Finally, John Calipari gets another shot at Bill Self.
Four years ago with a national championship hanging in the balance, Self’s Kansas Jayhawks capitalized on a botched Derrick Rose free throw and went on to take the title in overtime. Coach Cal has since relocated from Memphis to Lexington and this time around, he returns to the pinnacle of college hoops with an even stronger roster.
Like Rose before him, humble Chicago south sider and future No. 1 overall pick Anthony Davis stars as Calipari’s best player. Davis leads a Kentucky cast of six potential NBA lottery picks up against Self and the scrappy Kansas Jayhawks, who continue to win close games.
The Wildcats are a six-point favorite in the title game, which might seem a little low considering the comments made by two respected basketball analysts last week. NBA Hall of Famer Charles Barkley and title-winning college coach Gary Williams led the charge, saying that Kentucky has the talent to beat a few NBA teams.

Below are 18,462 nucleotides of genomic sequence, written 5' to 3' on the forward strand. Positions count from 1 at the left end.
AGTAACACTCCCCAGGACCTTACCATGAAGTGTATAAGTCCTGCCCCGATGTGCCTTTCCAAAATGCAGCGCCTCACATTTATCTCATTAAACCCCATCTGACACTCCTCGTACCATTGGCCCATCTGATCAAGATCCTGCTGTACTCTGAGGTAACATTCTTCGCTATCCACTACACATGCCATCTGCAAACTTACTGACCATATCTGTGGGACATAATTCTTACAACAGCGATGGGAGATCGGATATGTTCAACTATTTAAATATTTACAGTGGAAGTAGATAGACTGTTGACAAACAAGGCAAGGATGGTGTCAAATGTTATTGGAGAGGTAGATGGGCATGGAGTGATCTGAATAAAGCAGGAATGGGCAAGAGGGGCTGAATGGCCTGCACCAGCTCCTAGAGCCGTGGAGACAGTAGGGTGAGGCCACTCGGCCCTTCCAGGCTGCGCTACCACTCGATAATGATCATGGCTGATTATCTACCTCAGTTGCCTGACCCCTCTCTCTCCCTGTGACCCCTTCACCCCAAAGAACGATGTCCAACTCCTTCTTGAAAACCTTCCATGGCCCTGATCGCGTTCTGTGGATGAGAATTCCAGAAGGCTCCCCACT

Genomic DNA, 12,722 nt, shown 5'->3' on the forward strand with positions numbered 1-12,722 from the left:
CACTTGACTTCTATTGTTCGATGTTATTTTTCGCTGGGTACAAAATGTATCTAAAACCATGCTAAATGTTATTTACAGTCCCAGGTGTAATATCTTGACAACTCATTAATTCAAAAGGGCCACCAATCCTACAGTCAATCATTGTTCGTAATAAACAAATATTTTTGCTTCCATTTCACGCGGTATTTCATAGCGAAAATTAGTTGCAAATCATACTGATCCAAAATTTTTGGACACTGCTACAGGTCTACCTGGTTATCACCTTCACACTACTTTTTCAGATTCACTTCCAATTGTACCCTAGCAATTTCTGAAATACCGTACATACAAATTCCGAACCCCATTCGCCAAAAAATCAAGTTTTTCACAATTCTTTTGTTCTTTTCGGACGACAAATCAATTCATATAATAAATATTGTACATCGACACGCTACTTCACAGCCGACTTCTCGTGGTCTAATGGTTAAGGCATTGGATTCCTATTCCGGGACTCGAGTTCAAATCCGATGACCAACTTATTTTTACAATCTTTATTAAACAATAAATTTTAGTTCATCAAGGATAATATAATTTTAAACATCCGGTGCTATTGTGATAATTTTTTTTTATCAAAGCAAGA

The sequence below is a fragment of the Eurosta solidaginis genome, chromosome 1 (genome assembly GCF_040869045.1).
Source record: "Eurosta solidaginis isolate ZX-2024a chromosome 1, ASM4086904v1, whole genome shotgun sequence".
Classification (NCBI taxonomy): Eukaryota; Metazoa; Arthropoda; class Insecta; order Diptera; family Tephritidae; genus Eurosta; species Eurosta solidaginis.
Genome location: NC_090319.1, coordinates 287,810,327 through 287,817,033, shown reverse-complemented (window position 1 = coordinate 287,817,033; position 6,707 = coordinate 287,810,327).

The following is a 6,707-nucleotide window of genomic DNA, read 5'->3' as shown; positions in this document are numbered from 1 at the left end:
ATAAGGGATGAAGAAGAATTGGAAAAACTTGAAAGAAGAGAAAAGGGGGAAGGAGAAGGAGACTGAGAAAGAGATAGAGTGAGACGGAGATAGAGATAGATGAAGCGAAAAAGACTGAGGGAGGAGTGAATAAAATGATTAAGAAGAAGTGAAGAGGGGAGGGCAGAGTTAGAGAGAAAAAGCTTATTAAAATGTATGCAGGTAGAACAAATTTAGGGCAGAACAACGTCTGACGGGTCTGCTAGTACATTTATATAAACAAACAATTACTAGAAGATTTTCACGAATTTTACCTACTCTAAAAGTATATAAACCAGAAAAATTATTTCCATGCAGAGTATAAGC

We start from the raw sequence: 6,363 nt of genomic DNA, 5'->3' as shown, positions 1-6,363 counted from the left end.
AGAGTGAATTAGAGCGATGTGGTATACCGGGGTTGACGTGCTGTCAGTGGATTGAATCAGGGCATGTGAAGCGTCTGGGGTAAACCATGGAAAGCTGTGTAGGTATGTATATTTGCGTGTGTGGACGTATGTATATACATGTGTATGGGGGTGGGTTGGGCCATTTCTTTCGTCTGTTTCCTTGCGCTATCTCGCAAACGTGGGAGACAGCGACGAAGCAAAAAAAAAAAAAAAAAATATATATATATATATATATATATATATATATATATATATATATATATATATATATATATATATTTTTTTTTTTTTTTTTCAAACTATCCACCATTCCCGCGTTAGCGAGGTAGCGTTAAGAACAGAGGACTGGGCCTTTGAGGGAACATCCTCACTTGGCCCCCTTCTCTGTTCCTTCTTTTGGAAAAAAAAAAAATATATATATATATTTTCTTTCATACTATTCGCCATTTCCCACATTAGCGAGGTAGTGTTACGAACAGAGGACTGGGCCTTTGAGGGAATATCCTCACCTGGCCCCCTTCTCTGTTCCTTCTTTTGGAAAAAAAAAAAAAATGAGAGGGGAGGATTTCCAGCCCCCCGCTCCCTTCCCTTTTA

As if Big Blue Nation needed their horns tooted any more. The undoubted favorite in bracket pools and the minds of experts, Kentucky has been the popular pick all season long. And it’s getting out of hand. Even in victory, pundits defend them. “They played poorly against Louisville and still won,” penned one scribe. “Nobody can beat them,” wrote another.
Yet the elephant in the room remains.
If Kentucky’s anthem is “The Best Is Yet to Come,” then the Kansas theme song is “I Will Survive.” Against Ohio State on Saturday night, the Jayhawks turned the rock over 17 times, shot an ice cold 27 percent from three-point land and trailed for 90 percent of the game. It was the poorest performance that nobody is defending.
But they’re still alive.
Kansas might not beat an NBA team, but they deserve your attention. They have stared down the gun barrel twice this tournament but remain unscathed after pulling out improbable last minute wins against Purdue and Ohio State. They’ve shown an incredible resilience over the past two weeks that is hard to ignore. And dare I say it, the Jayhawks are in a prime position to knock off Goliath.